Studies have shown that dogs have the ability to recognize and respond appropriately to human emotional states. In one study published in Biology Letters (Albuquerque et al., 2016), dogs were presented with images and audio recordings of humans and dogs expressing different emotions. The dogs spent more time looking at the screen when the human faces matched the emotion being played in the audio recording. This demonstrates that dogs can cross-modally recognize human emotions.

Dogs also seem able to discriminate between different human emotions, not just positive versus negative states. Research has found that dogs respond differently to crying versus humming sounds (Mota-Rojas et al., 2021). When hearing crying, dogs exhibit submissive body postures and approach behaviors to comfort humans. However, they show alert reactions to humming, demonstrating their ability to distinguish human emotional states through vocal cues.

Overall, studies reveal dogs have complex emotional recognition abilities. By reading human emotions, dogs likely form closer social bonds with people and respond appropriately to situational contexts. Their cross-modal understanding of human emotions suggests advanced cognitive capacities compared to other species.

Dogs Have Episodic Memory

Recent research suggests that dogs have episodic memory, meaning they can remember specific events and episodes from their past (Fugazza, 2020; Science News, 2016; The Guardian, 2016). In one study, dogs were able to remember where they found a hidden toy up to 10 minutes later, indicating they formed episodic memories of hiding and finding the toy. This is an important cognitive ability previously only seen in humans and some primate species.

The presence of episodic memory suggests dogs have some capacity for self-awareness and autonoetic consciousness – the ability to mentally place themselves in the past while remembering an event. Humans rely on episodic memory to recall personal experiences, visualize the future, and shape our sense of self. If dogs also possess this ability, it implies a level of cognitive sophistication comparable in some ways to a young child.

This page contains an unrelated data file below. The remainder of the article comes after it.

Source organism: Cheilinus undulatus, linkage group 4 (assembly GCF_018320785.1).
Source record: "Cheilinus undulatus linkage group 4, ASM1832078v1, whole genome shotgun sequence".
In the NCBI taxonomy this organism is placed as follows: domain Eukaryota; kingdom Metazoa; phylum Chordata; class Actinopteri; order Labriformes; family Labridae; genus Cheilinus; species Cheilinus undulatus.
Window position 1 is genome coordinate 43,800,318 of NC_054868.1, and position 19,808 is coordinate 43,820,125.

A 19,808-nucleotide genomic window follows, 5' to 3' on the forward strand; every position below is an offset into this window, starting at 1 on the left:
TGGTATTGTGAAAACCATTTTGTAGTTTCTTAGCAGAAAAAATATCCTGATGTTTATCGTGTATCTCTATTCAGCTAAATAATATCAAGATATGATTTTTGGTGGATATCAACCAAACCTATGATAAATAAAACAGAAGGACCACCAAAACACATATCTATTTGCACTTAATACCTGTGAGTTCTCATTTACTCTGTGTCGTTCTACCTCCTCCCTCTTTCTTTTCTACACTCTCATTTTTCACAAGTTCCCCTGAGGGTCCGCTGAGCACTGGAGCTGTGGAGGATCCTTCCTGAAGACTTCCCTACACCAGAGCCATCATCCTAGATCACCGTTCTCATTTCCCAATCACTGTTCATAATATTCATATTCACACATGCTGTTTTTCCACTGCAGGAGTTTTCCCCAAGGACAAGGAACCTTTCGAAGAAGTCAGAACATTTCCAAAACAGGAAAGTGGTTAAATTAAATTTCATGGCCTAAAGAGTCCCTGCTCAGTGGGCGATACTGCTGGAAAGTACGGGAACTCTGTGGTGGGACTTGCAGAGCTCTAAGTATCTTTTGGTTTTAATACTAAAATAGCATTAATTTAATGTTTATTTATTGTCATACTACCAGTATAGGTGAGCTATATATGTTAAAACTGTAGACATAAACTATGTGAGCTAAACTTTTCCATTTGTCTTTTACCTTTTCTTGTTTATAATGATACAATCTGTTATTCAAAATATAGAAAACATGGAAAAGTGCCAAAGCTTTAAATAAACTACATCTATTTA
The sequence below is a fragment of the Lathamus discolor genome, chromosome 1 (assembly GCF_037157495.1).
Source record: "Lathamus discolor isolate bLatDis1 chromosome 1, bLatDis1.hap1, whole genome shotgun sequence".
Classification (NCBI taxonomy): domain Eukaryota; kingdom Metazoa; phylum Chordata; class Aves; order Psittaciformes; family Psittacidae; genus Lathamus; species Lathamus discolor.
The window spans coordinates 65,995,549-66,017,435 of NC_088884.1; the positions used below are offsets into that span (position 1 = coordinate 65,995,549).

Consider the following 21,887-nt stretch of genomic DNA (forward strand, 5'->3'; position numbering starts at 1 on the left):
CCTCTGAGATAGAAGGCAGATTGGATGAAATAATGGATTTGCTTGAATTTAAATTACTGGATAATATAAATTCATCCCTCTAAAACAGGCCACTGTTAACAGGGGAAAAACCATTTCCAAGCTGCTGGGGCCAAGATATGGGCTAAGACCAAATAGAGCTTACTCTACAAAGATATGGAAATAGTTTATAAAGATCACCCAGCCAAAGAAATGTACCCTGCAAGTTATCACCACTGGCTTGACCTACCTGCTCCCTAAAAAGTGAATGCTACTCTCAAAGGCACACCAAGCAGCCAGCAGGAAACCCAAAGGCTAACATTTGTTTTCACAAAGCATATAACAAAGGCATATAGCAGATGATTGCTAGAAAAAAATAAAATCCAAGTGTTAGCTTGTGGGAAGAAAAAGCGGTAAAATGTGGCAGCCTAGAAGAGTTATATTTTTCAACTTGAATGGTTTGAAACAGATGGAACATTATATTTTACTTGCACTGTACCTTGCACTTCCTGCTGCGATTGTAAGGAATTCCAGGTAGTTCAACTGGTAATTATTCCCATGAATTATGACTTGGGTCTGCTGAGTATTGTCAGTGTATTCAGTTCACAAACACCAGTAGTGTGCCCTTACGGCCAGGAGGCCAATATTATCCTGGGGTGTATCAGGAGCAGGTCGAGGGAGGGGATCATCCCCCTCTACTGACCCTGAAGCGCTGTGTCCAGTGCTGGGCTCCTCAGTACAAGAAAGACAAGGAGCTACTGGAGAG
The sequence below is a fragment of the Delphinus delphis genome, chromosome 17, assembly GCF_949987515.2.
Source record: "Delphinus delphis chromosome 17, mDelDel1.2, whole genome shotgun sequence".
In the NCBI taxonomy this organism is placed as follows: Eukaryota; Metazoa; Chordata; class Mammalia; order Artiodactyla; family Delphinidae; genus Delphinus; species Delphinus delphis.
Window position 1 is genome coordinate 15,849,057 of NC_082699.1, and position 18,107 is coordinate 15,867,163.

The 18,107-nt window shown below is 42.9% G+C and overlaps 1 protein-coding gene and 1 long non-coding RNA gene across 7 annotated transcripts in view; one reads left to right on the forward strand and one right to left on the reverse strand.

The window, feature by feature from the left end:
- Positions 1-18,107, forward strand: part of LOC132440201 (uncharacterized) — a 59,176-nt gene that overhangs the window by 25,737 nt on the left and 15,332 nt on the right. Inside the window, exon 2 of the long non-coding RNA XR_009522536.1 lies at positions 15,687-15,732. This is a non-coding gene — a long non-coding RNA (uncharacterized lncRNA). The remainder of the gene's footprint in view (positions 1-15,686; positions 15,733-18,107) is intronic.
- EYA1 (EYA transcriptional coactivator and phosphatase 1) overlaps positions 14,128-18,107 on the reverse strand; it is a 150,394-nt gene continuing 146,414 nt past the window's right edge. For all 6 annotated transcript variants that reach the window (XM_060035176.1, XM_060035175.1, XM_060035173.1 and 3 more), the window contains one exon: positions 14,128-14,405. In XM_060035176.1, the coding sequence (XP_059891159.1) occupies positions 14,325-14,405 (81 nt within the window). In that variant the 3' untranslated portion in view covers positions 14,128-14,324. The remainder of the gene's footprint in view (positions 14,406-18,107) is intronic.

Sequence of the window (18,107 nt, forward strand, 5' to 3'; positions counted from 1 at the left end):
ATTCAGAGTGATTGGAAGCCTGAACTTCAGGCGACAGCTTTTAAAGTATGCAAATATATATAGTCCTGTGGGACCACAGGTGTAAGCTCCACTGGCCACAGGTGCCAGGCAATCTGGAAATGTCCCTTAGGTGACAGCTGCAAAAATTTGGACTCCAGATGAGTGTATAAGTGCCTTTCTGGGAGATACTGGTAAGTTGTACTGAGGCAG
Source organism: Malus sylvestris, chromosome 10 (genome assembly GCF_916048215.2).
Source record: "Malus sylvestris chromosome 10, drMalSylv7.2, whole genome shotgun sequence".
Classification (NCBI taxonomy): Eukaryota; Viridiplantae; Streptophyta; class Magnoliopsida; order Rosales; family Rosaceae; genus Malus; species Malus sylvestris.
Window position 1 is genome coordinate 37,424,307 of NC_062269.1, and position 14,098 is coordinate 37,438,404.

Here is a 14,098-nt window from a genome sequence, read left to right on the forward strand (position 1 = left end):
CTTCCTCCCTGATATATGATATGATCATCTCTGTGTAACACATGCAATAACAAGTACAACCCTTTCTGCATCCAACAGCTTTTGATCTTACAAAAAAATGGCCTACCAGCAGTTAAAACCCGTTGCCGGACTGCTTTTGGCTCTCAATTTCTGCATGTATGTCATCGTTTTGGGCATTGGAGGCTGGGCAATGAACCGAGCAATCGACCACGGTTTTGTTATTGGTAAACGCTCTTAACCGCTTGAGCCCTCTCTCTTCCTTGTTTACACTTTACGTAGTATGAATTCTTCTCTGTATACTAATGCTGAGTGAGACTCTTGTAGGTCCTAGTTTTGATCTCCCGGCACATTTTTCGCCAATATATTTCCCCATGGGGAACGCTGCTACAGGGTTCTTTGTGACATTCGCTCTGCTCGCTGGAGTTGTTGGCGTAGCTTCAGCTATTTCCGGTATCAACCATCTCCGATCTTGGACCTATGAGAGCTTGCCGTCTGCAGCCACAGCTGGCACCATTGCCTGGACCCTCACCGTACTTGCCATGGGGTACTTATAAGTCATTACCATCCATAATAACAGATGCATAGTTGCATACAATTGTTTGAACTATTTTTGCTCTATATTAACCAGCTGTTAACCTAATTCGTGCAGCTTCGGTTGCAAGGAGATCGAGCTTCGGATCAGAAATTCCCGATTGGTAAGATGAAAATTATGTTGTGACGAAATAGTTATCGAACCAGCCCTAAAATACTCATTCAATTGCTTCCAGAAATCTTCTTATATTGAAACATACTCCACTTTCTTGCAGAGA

Understanding that dogs have episodic memories can help owners appreciate their pet’s inner world and capacity for emotions like nostalgia. It also has important animal welfare implications, as it suggests dogs may benefit from enriched environments that create varied life experiences and memories. Overall, this research helps underscore that despite differences in communication, dogs share with humans the profound gift of living in the fourth dimension of time.

Dogs Reason and Problem Solve

Dogs have the ability to use logic and reasoning to solve problems and puzzles. According to research from Current Trends in Canine Problem-Solving and Cognition, dogs utilize causal reasoning to make inferences and solve problems. For example, dogs can learn to pull a lever or push a button to dispense treats. They understand that their action causes the treat to appear.

Dogs also understand object permanence – knowing that an object still exists even if they can’t directly see or interact with it at the moment. This shows logical thinking skills. In experiments where food was hidden under cups and rotated around, dogs tracked which cup the food was under, demonstrating their ability to reason where the food must be after the rotation.

When given puzzles and tasks to solve, dominant dogs generally perform better, showing they have good problem-solving abilities. Smart dogs can learn how to unlatch gates, open doors, and even operate some mechanical devices all through reasoning, logic and experimentation.

Dogs Have Self-Awareness

Research suggests that dogs do have a sense of self-awareness, despite not being able to recognize themselves in mirrors like humans and some other animals can.

In a 2021 study published in the journal Scientific Reports, researchers found evidence that dogs are aware of how they physically take up space. The dogs in the study avoided bumping into barriers when approaching them, suggesting they knew the space their own bodies occupy. This demonstrates a basic form of self-awareness not based on visual recognition (Source).

Other research indicates dogs likely have metacognition, meaning they can monitor their own mental states. In experiments, dogs opted to “ask for help” when presented with difficult problem-solving tasks, suggesting an awareness of what they do and do not know. Their ability to recognize their own knowledge states indicates a form of self-awareness (Source).

So while dogs may not pass the mirror test for self-recognition like humans, great apes, and some other species, they do seem capable of more basic forms of self-awareness through their sense of physical space and metacognitive abilities.


Dogs are indeed highly intelligent creatures in ways we are only beginning to fully understand. This article explored various aspects of canine cognition that demonstrate their advanced mental capabilities.

Dogs comprehend a large vocabulary of human words and phrases. They also read human body language and emotions very well. Dogs have demonstrated self-awareness, episodic memory, reasoning skills, problem solving abilities, and complex emotions like jealousy.

The implications of dogs’ cognitive abilities are that we should not underestimate their intelligence. Dogs are sensitive, emotional beings who understand more of the human world than we may realize. We must continue researching dog psychology and behavior to gain further insight into their minds. A deeper understanding of our canine companions will allow us to improve how we communicate with and care for them.